Since that time I’ve asked myself how every character I write views his/her social life.

Does any excuse generate a celebration? Do they routinely hang signs of congratulations, balloons, wreaths? Are they the first persons on the block to put up their Christmas tree and invite friends to see the lights? Do they begin planning next year’s Halloween costumes on November 1st?celebrations

Or like me, are they laid back? Do they prefer quiet celebrations with friends? Do they need time to plan and create a party, and as it draws nearer, do they simplify and then simplify again? No matter how successful their plans, are they exhausted when the party’s over, or are they so filled with energy they have to find another project right away?

Celebrations are just one of the ways an author can delve into the hidden thoughts and feelings of our characters and begin to understand them better. It’s part of the fun of creation.

So Halloween came and went. Thanksgiving and Christmas are gone, and New Year’s Eve and Day are also past. It’s time to breathe again. Deep, even breaths.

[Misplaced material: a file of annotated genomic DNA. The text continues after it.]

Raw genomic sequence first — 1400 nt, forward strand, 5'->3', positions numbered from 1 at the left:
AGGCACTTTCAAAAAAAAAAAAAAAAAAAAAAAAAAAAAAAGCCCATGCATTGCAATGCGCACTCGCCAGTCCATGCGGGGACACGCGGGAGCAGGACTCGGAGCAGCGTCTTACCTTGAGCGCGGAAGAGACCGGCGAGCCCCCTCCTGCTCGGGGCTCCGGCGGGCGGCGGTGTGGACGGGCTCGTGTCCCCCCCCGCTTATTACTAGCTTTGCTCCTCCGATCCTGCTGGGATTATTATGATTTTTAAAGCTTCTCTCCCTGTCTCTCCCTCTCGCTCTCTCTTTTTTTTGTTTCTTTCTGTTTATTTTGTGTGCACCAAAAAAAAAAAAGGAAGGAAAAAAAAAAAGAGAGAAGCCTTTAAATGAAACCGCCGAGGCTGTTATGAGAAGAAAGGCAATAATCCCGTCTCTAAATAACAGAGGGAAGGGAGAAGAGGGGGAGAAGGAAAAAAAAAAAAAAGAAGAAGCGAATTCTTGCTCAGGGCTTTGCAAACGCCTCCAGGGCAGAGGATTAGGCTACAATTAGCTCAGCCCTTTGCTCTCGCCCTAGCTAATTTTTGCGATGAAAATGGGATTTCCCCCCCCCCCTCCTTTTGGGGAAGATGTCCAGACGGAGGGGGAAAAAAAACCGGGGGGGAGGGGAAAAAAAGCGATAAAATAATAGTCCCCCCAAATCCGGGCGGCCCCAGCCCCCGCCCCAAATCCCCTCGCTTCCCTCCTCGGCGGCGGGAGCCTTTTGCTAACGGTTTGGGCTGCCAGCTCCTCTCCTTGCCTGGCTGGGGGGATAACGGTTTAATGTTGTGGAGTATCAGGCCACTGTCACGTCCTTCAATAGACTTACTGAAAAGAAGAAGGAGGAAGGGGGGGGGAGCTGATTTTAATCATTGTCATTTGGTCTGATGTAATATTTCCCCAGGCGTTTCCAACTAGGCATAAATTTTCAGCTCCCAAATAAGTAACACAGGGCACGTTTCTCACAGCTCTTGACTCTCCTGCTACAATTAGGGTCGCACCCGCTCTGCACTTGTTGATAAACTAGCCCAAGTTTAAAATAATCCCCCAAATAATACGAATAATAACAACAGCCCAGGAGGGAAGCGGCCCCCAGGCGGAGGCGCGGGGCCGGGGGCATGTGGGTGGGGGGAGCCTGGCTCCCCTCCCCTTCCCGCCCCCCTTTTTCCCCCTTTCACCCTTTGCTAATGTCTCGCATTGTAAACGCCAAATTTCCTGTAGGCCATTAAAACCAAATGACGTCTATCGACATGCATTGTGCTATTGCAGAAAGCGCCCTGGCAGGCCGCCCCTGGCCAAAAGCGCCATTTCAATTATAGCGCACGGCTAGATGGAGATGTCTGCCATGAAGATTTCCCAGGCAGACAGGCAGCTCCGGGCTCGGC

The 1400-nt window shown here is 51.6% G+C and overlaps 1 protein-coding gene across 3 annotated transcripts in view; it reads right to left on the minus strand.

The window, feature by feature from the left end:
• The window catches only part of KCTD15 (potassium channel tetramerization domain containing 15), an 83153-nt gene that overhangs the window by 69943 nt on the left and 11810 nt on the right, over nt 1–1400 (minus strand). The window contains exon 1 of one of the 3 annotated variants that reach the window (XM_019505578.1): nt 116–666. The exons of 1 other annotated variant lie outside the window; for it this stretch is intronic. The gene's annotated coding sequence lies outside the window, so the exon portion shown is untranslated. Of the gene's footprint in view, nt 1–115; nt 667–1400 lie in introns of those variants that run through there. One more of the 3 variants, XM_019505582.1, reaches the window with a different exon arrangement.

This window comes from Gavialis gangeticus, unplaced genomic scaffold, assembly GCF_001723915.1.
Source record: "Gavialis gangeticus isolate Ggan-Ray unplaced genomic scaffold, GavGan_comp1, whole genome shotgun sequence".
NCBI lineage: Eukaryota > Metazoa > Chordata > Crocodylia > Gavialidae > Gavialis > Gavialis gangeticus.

Until Mardi Gras! Laissez les bon temps rouler, ya’ll! In two days the Carnival season begins on Twelfth Night.

Better get ready. 


  1. Nancy Lepri on January 4, 2018 at 4:50 pm

    I’m exhausted just reading your post! Happy New Year to you and Proman!

  2. Casey Daniels on January 4, 2018 at 5:28 pm

    Love the pics. Thanks for a look at the party!

  3. Marsha Markham on January 5, 2018 at 9:27 am

    That was a fun read…your New Year’s Eve party looked like a lot of fun and I loved the comment that your grandsons thought they were at Disneyland!
    New Year’s Eve never was much of a holiday for our family…pretty laid back with snacks and games. My husband goes to bed early (and really I do too often…although I manage to stay up later than him). I was invited over to a friend’s for a game night but by 10:00, I just was done and wanted to come home. I’m sure there were firecrackers and such at midnight but we never heard them. 🙂

  4. Joan Leopold on January 5, 2018 at 9:53 am

    Wow! I love the pictures and hearing about your New Year celebrations. What fun. What a fun and talented family.
    Our celebration was quiet at home with the dogs and cat. Our daughter had just returned to Chicago after her Christmas visit, Mike was doing what chefs do on New Years Eve – feeding the world. The neighborhood was quiet except for the fireworks. Tracker is so old he can’t hear them any more and Arrow loves them so no problems.
    As of yesterday the decorations are tucked away again and we are ready to take on 2018.

  5. Emilie Richards on January 5, 2018 at 11:32 am

    Joan and Marsha, there’s definitely something to be said for a quiet celebration. If it weren’t for Pat’s energy and our extended family’s enthusiasm, that’s what we would do, as well. It’s all good. Happy 2018!